I'm an Oregon agnostic, seeking with the full knowledge that I will never arrive.  Forty-eight years into it, and I'm still looking.

How about you, dear reader?  How does it seem to you?  I'm listening.

Note to Anonymous poster: The f(x) of my equation is X/∞ . X does not approach 0, it approaches infinity. And anything divided by infinity = 0, which is the point I was trying to make with this post.

Monday, July 26, 2010

You ain't got money, you ain't got sh*t

Today, under George W. Bush, there are two Americas, not one: One America that does the work, another that reaps the reward. One America that pays the taxes, another America that gets the tax breaks. One America - middle-class America - whose needs Washington has long forgotten, another America - narrow-interest America - whose every wish is Washington's command. One America that is struggling to get by, another America that can buy anything it wants, even a Congress and a president. --Presidential candidate John Edwards 2004
There you go, people.  That's the truth in America.  (Never mind the short-comings of the messenger.  They're irrelevant.)

The "Reagan Revolution" is bearing its rotten fruit.  Ever since the old Prunehead successfully hood-winked people into believing that the ultra-rich were heroes rather than robber barons, this nation has been transformed into a plutocracy, an oligarchy.  In this neo-feudal system, ultra-rich individuals indenture the lower classes, skimming the cream off the milk pail of their labor.

George W. Bush is the epitome, the crowning achievement, of this system.  He is a man who was presented with opportunities that only a very few elites are ever afforded, simply by virtue of his family name.  He failed miserably at everything he ever did in his life, and, as a result of those failures, was promoted upward, until he eventually sat, like a drooling idiot monkey, at the desk in the Oval Office.

Or consider Oregon's former Senator Gordon Smith, who made a fortune producing frozen vegetables in eastern Oregon.  He made this fortune while paying his (mostly Latino) workers less than minimum wage with no benefits of any kind.  Smith is so steeped in the plutocratic doctrine that he, no doubt, can see nothing wrong with the arrangement.  "What do these people want from me?" one can imagine him musing.  "I let them eat freely from the leavings of my table."

An old friend of mine who sells cars for a living told me a couple stories that succinctly portray aspects of the economic conditions brought about by the conservative "philosophy" of dismantling public projects, of relieving the "haves" of their civic responsibility with regressive tax cuts.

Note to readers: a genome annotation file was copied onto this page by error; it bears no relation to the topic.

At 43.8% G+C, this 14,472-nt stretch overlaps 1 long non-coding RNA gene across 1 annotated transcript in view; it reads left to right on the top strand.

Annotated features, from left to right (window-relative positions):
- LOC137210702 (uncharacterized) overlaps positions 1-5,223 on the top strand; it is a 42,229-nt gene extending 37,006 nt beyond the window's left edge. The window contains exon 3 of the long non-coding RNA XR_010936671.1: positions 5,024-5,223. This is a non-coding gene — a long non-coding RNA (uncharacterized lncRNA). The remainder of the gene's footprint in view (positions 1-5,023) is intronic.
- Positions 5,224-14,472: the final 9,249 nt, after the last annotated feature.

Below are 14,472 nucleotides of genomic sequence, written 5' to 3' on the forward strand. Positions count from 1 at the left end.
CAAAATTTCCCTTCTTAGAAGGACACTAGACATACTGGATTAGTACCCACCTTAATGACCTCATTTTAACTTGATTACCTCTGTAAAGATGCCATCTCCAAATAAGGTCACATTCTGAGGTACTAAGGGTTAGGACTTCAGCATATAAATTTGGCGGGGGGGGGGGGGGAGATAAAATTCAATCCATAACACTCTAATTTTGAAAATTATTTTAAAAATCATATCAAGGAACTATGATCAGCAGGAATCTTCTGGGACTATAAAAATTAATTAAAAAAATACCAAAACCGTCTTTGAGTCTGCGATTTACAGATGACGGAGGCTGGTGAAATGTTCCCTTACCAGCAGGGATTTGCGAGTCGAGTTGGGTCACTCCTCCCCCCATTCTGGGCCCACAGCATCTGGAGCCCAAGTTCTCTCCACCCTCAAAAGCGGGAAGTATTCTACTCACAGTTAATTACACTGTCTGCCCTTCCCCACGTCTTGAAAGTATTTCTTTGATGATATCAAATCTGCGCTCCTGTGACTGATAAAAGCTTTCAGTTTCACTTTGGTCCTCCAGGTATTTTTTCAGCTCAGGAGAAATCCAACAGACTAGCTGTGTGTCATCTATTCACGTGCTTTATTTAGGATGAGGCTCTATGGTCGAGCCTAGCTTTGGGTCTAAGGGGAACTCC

The first story involved a wealthy man and his 15 year old daughter.  (My friend described the man as a "multimillionaire.")  The man brought the girl in to my friend's dealership to buy her a brand, spanking new vehicle for her 16th birthday.  My friend showed them around and they came to settle on a vehicle that was listed at around $30K.  But there was a problem:  the girl was unhappy with the wheels on the car.  She wanted 17" wheels rather than the 16" wheels with which the care was equipped.  My friend described the ensuing negotiation between father and daughter as a "hissy fit."  Father and daughter left the lot squabbling.

Later, my friend got a call from the father.  "What can you do to get me the 17" wheels?" the man inquired.  "That's the only way this deal is going to happen."  So, my friend went to work locating some 17" wheels and arranging to have them shipped to the lot, there to be mounted on the car.  This arrangement added some cost to the vehicle, naturally, but the father seemed unperturbed.  What was a few hundred dollars if it meant he could stop the tragic flow of his precious daughter's tears?

The second story involved a young, single mother freshly graduated from college with a Bachelor's degree in English.  This woman had employment as a teacher and was hoping to buy some reliable transportation for herself and her young child.  My friend and she reviewed her financial situation to determine how much car she could afford.  My friend learned that the woman had nearly $60K debt in student loans.  He estimated that servicing the loans would require payments of some $500 per month, effectively for the woman's entire working life.  He described it as "indentured servitude."  It's unclear whether or not the woman was able to arrange financing for her nondescript, middle-of-the-road vehicle.